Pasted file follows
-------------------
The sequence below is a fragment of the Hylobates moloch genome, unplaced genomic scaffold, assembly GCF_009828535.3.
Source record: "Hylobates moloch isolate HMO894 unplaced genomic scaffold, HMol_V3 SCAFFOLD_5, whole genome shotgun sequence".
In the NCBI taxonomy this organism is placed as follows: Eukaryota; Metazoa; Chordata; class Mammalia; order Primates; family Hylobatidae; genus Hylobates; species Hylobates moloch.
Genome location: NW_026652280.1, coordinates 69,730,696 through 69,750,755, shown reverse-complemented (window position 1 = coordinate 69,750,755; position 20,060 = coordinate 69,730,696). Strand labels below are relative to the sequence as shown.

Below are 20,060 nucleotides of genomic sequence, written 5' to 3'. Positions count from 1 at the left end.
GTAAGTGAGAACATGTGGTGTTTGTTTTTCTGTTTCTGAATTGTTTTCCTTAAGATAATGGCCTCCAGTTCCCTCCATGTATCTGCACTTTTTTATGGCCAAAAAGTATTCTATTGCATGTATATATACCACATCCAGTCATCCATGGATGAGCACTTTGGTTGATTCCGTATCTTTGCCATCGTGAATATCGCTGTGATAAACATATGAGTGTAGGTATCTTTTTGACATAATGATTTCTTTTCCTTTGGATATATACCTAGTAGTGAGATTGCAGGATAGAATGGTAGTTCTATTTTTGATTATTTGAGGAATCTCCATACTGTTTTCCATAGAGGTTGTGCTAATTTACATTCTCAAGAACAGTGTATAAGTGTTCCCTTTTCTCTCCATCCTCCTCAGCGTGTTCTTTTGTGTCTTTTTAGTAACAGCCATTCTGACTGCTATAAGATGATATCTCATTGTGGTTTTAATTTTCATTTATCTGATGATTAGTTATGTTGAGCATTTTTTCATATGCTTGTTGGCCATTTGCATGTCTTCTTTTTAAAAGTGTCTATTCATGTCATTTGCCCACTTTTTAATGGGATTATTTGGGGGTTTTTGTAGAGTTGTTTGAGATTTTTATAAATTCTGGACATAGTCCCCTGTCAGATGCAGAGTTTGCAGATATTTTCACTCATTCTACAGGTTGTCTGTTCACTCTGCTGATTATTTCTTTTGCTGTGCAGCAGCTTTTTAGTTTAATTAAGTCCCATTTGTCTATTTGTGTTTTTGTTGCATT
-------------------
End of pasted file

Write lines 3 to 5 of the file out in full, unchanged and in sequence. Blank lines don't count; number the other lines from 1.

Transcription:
In the NCBI taxonomy this organism is placed as follows: Eukaryota; Metazoa; Chordata; class Mammalia; order Primates; family Hylobatidae; genus Hylobates; species Hylobates moloch.
Genome location: NW_026652280.1, coordinates 69,730,696 through 69,750,755, shown reverse-complemented (window position 1 = coordinate 69,750,755; position 20,060 = coordinate 69,730,696). Strand labels below are relative to the sequence as shown.

Below are 20,060 nucleotides of genomic sequence, written 5' to 3'. Positions count from 1 at the left end.